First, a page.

Tuesday, 19 February 2019
Wine Australia Amendment (Trade with United Kingdom) Bill 2019; Second Reading
The Wine Australia Amendment (Trade with United Kingdom) Bill 2019 represent an agreement of mutual benefit between Australia and the United Kingdom over a mutual love of a good glass—or more than one glass—of Australian grapes. This love is evidenced by the United Kingdom being Australia's second-largest wine importer by volume. I will just say to all the wine drinkers, wine importers and people who do trade with Australian winemakers in the United Kingdom: thank you very much. The last financial year saw Australia send the equivalent of $27.3 million nine-litre cases of wine to the United Kingdom. It is one of our most notable exports. In 2018, these wine exports were valued at some $2.76 billion, representing a growth of some 20 per cent on the previous year. The United Kingdom is currently Australia's third-largest import market by value, at some $384 million.
In my home state of Western Australia, we are the leading production state for fine wine in Australia. In 2017, Western Australia's bottled exports were valued at some $49.1 million, their highest value in over a decade. I will just note, with your indulgence, Mr Deputy Speaker Goodenough, that Western Australian wine is also very popular amongst, of course, Western Australians, and it is sometimes popular amongst academics and researchers. With that, I would like to thank Edith Cowan University researcher Stephanie Murphey for her assistance in my office through the Australian National Internships Program and for her assistance in preparing this speech.
The United Kingdom represents the second-biggest market for Western Australia wines. It's ahead of our exports to the US, Singapore and Hong Kong. The United Kingdom's significance in the Australian wine export market highlights that, despite the challenges that will continue to be thrown up as a result of Brexit, smooth trade is essential. Indeed, I think it's not just wine producers who will look at the frictions and ructions that are happening in the United Kingdom on a regular basis—and votes won and lost—and worry: 'What will that mean for my industry?' It's not something that's in our control, but, as the shadow minister just highlighted, it's important that, as much as possible, we deal with these things in a way that allows for a smooth transition and a continuing smooth expansion of trade for Australian exporters.
Of course, trade between the United Kingdom and Australia extends well beyond wine. The United Kingdom is Australia's fifth-largest two-way trading partner, with exports worth $4.9 billion and imports worth $7.3 billion. Our relationship is further strengthened through both countries being strong proponents of fair and free trade. Free trade agreements between Australia and the United Kingdom—and, indeed, globally—can provide more jobs and higher economic growth for Australia, but these trade agreements must be in Australia's national interest. Labor has some clear policies to make sure that we prohibit through legislation any trade agreement that requires us to waive labour market testing, include provisions that require the privatisation of our public services or include any provisions that seek to undermine the Pharmaceutical Benefits Scheme. These are the sorts of things we need to look out for when we are addressing these free trade agreements, which can be in Australia's national interests. But we shouldn't just equate the words 'free trade' with guaranteed Australian interests.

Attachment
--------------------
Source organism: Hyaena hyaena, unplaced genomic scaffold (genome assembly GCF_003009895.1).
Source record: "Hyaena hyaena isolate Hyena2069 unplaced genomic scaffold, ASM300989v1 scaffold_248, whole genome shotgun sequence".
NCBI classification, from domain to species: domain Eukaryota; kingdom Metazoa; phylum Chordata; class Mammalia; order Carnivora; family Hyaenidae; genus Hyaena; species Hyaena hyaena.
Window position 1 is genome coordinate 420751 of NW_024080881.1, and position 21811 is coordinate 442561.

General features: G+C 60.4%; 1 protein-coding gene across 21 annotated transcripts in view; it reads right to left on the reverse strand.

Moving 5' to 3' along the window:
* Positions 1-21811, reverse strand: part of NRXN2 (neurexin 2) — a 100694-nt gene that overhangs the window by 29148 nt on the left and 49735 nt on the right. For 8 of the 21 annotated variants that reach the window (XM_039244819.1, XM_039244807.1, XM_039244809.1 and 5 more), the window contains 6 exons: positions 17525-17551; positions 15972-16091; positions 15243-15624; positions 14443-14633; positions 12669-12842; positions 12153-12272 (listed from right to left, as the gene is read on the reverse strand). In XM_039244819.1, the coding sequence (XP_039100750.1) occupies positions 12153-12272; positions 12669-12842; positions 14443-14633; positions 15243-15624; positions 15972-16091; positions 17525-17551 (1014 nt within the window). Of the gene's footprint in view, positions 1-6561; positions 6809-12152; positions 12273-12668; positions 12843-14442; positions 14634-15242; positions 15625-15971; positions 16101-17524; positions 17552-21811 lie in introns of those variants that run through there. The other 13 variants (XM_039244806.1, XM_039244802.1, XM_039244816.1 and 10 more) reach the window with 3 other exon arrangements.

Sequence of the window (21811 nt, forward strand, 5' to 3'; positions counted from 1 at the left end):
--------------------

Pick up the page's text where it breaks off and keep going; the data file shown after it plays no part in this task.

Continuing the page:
We are only discussing this piece of legislation—it is only before us—because of the intention of the United Kingdom to exit the European Union. The United Kingdom is currently Australia's largest market within the European Union, and I think it's going to be the first of many of these types of legislation that we'll see before us in coming years. Indeed, I think it may be many, many years before all of our legislation has truly caught up with the impact of the United Kingdom's impending, or attempted impending, exit from the European Union.
With a value of $12.1 billion, the United Kingdom is Australia's seventh-largest export market overall and, as I mentioned earlier, it is worth more than any single country in the European Union. Yet, the United Kingdom is not as large as the rest of the European Union in its entirety, if you treat the union as a single market. But what the United Kingdom has provided us with over the years, particularly within that single market, is a familiar cultural base, a familiar language base and a launching pad for many, many Australian businesses to go further into Europe and build their trade capacity.
In talking about alcohol—and I enjoy a good glass of wine—I would note that the United Kingdom is well and truly ahead of Australia when it comes to effective alcohol labelling and consistent standards for labelling about the health impacts of the misuse of alcohol. It's something we might seek to look at further in this place in coming years.
I'll conclude by saying there are many challenges and conversations that will happen as a result of this legislation. When it comes to wine, we will have many more legislative discussions about things that result from Brexit. I think that's inevitably going to lead us to discuss an Australian republic. The citizens of the United Kingdom have outlined their aspirations as a nation. It is probably about time to outline our aspiration—probably a slightly less radical aspiration than the one those in the United Kingdom have outlined—to stand as an Australian republic. It continues to be supported by the people of Australia. It's a discussion that's well due. If we're to continue to have discussions about legislation for the United Kingdom's interests, it's about time we had a discussion about our interests.